« Lots more impressive work in Teen Vogue's "Kids Incarcerated" series | Main | Is Prez Trump making a capital prosecution for NYC terror killer harder with his death penalty tweets? »

November 2, 2017

Opioid Crisis Commission advocates expanded federal drug court programs and lots of other (mostly public health) stuff

Prez Trump's Commission on Combating Drug Addiction and the Opioid Crisis issued this big final report yesterday, and the heart of the report's themes and recommendations are usefully summarized in this extended letter to Prez Trump penned by Commission Chair Chris Christie.  This article in The Hill, headlined "Trump opioid commission backs more drug courts, media blitz," provides this even tighter summary, including the one recommendation that may be of focused interest and concern for sentencing fans:

President Trump’s opioid commission laid out 56 recommendations for how the nation should combat the epidemic, including drug courts and a national media campaign, days after the crisis was declared a national public health emergency.  Members voted to approve the report, which was due Nov. 1, at the end of a meeting on Wednesday.

The commission didn’t weigh in on the specific amount of money needed to combat the health crisis. President Trump's declaration of a public health emergency, which doesn't free up millions of dollars in extra cash, sparked calls for more funding by Democrats and advocacy groups.  But the report calls on Congress to determine the funding required....

Advocacy groups argue a robust infusion of federal dollars is needed to combat the epidemic of prescription painkiller and heroin overdose deaths plaguing the nation. Without more money, they say, the emergency declaration won’t make a significant dent in the crisis. The public health emergency fund doesn’t have much left — about $57,000. New Jersey Gov. Chris Christie (R), who helms the commission, predicted Trump will initially ask “for billions of dollars to deal with this.”...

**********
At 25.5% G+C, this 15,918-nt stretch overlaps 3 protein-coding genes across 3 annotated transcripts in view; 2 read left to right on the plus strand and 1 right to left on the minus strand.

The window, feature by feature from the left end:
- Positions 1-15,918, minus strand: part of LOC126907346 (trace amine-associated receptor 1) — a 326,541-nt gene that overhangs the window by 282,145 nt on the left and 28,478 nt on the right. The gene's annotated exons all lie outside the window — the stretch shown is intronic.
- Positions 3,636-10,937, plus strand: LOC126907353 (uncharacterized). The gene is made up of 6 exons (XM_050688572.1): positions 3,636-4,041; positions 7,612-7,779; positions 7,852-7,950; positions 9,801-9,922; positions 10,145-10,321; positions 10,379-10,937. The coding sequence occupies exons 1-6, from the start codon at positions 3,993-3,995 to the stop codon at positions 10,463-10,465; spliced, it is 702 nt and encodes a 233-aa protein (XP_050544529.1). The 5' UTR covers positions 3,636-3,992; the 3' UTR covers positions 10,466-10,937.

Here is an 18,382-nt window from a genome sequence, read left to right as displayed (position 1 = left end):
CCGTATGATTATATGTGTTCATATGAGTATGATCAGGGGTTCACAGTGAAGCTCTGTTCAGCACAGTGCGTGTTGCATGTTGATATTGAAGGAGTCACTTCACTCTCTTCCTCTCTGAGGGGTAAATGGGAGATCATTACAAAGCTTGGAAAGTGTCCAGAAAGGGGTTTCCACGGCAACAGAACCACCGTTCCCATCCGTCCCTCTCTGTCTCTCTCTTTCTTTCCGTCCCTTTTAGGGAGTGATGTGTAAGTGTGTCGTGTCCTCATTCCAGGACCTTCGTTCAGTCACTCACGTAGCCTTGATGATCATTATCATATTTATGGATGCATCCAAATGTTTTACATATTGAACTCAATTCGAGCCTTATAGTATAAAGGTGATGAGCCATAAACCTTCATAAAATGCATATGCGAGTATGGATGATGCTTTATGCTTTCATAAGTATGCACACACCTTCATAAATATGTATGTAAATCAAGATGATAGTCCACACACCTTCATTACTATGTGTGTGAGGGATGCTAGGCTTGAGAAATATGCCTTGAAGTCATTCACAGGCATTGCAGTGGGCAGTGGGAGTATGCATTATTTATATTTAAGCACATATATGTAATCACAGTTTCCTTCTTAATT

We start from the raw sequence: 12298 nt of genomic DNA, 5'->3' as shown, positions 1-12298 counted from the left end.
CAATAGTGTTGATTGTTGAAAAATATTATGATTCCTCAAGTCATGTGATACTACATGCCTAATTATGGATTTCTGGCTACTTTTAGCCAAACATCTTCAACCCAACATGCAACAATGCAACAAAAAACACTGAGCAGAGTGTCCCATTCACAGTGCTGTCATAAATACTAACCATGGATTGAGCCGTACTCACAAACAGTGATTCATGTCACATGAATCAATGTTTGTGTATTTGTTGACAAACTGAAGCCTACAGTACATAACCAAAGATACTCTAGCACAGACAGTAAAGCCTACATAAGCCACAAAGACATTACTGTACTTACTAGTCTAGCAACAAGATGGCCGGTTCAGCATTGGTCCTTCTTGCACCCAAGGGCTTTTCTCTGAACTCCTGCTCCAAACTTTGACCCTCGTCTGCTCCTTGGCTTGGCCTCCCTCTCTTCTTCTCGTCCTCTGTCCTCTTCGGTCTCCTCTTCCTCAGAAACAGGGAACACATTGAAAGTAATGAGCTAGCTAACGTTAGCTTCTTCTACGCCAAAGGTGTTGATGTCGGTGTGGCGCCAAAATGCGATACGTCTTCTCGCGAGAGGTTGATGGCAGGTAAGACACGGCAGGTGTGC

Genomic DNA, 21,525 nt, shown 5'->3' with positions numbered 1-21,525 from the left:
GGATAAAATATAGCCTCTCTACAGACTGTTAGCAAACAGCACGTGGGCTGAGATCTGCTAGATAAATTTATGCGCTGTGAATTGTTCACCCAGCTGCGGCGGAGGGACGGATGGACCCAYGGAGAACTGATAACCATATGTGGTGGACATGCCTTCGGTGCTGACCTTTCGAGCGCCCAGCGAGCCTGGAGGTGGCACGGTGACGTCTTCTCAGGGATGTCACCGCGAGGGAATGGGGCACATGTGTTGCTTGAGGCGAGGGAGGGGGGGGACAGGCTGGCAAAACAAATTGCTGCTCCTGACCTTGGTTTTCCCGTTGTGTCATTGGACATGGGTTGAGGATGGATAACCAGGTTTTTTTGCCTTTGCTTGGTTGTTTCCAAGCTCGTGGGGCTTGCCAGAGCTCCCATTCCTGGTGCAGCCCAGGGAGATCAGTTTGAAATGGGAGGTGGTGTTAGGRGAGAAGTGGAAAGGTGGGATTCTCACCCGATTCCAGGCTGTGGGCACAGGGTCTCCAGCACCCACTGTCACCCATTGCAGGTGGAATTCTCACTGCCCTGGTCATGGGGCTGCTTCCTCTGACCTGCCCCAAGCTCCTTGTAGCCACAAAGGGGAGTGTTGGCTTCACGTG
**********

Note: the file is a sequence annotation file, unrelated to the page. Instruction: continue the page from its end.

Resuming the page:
Here are some of the commission’s recommendations:

— A coordinated system: The Office of National Drug Control Policy (ONDCP) should create a system to track all federally funded initiatives and invest only in effective programs. “We are operating blindly today; ONDCP must establish a system of tracking and accountability,” the report notes.

— A media campaign: The White House should fund and collaborate on a multiplatform media campaign, and the commission noted a similar one occurred during the AIDS public health crisis. It should address “the hazards of substance use, the danger of opioids, and stigma.”

– Opioid prescribing: The Department of Health and Human Services should develop a “national curriculum and standard of care” on prescribing prescription painkillers. It should supplement previous guidelines from the Centers for Disease Control and Prevention.

— Improve prescription drug monitoring programs. The Department of Justice should fund and create a hub to share data on prescribing and dispensing.

— Fentanyl: The commission wants to enhance sentencing for trafficking of this potent synthetic opioid.

November 2, 2017 at 03:44 PM | Permalink


I am going to first warn the DEA, then I want to go after it in the International Court, for their crime against humanity.

If I am found all shot by cops, for taking out my wallet to show ID, with their mistaking it for a gun, you will know the reason why.

Posted by: David Behar | Nov 2, 2017 5:12:22 PM

The report demonstrates an extremely unsophisticated understanding of drug courts generally, and further, given that not a single one of the existing front-end federal drug courts has been evaluated, it seems premature to be recommending them for all districts.

Posted by: Christine Scott-Hayward | Nov 2, 2017 11:04:37 PM

As punishment has declined, and treatment has increased, the bodies have piled up. Thank the Harvard Law radicalized lawyer for the high pile of bodies.

Alcohol use was punished in Vietnam. Opiates were overlooked. The rate of opiate addition was 15% among our soldiers.

They return to the US, where opiate use is punished, alcohol use is advertised. The rare of opiate use drops 95%. The opiate users are very similar to non-military opiate users.

Punishment is effective in addiction. So naturally the Harvard Law radicalized lawyer goes on a jihad against punishment.

Posted by: David Behar | Nov 2, 2017 11:26:40 PM

Post a comment

In the body of your email, please indicate if you are a professor, student, prosecutor, defense attorney, etc. so I can gain a sense of who is reading my blog. Thank you, DAB